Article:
What are Bath Bombs Doing to Your Skin?


Bath bombs are a fun way to take a bath and relax. But, what exactly are they doing to your skin? Let’s find out! Bath bombs can be harmful for some people with sensitive skin. If you have sensitive skin or an allergy, it is best not to use them on your body. However, if you have dry skin or aging in the form of wrinkles and fine lines then bath bombs may just be the thing for you! They will moisturize and rejuvenate your skin while also relaxing you at the same time. So many benefits from one item!

Bath bombs have emollients in them that naturally softens your skin and might even help to remove some dead skin from areas that would be hard to reach. The ingredients will tighten as they release tension in areas, or help healing from scars.

Bath bombs have different oils and ingredients, so make sure you know what they are before jumping into the bath with then, especially if you have a sking complaint or sensitivity.

There are many mysteries that first-time bath bomb users may face, not least of which is what is in it and what will it do to my skin? Usually, people are unsure whether or not a bath bomb will fully dissolve, and many times the bomb will not have fully dissolved when they get in the bath. To make the world of bath bombs more confusing, some odd and fantastical claims come along with them.

Are our bath bombs harmful to your skin?

Bath bombs are not normally harmful to your skin and will greatly benefit almost any skin types, however, if you have open wounds, or a rash, you should avoid all bath bombs.

Bath bombs are not meant to come into contact with any internal parts of your body, this includes areas where the skin is sensitive, rashes, or just having allergic reactions.

If you are feeling sick, have had surgery, a cut on your hand, or just recently have been told to take things easy with creams, then bath bombs should be avoided.

Especially as many bath bombs have dried herbs and flowers in them, which would usually be perfect for relaxing in.

When you do have any sort of skin condition you will need to consult a doctor before using any type of bath bomb, they will tell you whether or not it is safe. Most commonly you will be allowed to use plain Epsom salts, as these have no added ingredients in them and may even help to in some cases. You can find Epsom salts at most pharmacies for a reason, while bath bombs are either homemade or in the beauty aisle.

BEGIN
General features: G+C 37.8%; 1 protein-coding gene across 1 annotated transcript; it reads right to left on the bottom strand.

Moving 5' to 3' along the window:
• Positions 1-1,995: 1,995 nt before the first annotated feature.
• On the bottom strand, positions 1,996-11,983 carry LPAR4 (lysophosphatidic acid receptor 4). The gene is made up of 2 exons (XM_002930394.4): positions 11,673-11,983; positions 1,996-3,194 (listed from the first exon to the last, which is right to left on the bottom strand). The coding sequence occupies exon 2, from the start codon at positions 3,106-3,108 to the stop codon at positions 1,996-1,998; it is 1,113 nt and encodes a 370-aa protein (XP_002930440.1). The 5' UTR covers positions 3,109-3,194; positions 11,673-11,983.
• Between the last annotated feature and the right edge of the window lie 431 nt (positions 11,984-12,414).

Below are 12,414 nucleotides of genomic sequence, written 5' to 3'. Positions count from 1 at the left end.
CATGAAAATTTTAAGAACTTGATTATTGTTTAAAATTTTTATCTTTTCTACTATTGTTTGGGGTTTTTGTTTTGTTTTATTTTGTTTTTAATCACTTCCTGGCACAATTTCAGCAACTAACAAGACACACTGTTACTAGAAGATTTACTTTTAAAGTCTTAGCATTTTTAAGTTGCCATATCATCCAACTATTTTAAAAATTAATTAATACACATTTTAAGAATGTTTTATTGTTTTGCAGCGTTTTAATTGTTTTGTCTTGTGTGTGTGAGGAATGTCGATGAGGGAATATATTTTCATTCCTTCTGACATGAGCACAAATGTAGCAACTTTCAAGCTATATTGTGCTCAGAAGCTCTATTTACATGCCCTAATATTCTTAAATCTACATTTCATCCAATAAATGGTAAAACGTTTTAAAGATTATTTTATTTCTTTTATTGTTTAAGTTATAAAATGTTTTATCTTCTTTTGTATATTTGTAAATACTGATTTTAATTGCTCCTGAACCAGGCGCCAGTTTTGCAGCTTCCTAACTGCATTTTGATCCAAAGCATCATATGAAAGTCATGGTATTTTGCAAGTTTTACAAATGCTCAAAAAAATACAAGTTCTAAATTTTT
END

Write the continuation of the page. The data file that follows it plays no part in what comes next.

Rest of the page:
Do you shower after a bath bomb?

Strictly speaking, you do not need to shower after a bath bomb as all the oils, fragrances, and herbs won’t damage your skin. However, it is recommended that you do take a quick dip in the shower to remove the residue from these that will no doubt build up on your skin especially if they are strongly scented or have glitter!

Many times, you may find that as you stand up from the bath filled with a bath bomb your skin has taken on a few new shades.

Most people that love to use bath bombs prefer to use them at night, taking a late-night relaxing bath before going to bed.

Is it bad for your skin to use bath bombs every day?

While bath bombs can be beneficial for your skin and relaxation, they can become harmful to you if you are using them every day.

Bath bombs should be used as a treat, at most they should be used once or twice a week to avoid heavy skin irritation.

Spas will not have you use a bath bomb every night if you are staying for multiple nights, instead of having you take a bath in oils some evenings. This allows you to relax and enjoy the baths rather than stress about how the repeated usage of bath bombs may start to negatively affect your skin. Usually when bath bombs are used people will specifically use them as a treat, not only because they can be expensive, but because they make a lot of clean up afterward.

What skin types work well with bath bombs?

Bath bombs can be used with all skin types, it is the bomb that must be different as there are different things put in bombs for different skin types. Sensitive skins may have a lot less corrosive and softening parts in them to allow for these skins to relax in. With many bath bombs for sensitive skin only being three or fewer ingredients including Baking soda, Citric Acid, Epsom Salts and some essential oils.

While dry skin bath bombs may have a Milk Powder or Cream of Tartar to hydrate the skin for longer while bathing.

The most common skin type to receive little to no benefits from bath bombs are oily skin types. While there are bath bombs specifically for drying out the skin a bit, these skin types are prone to reacting with pimples to normal bath bombs. This is why you should wash off the bath bomb afterward when you have extremely oily skin, but otherwise, you can comfortably use any bath bomb as your skin, if kept clean, will be highly resistant to rashes.

Conclusion

Bath bombs are amazing to watch fizzing in the bath and the first time you watch one you will quickly learn what the pleasures of jumping in the tub with it. Usually, you can enjoy having a bath bomb late in the evening or simply have one for the weekend, or Sunday evening bath. The skin problems will only be there if you use them excessively or when told not to.

Bomb Guru

A bathbomb enthusiast who happened to be in the birthplace of bath bombs as they were born. My passion remains to this day

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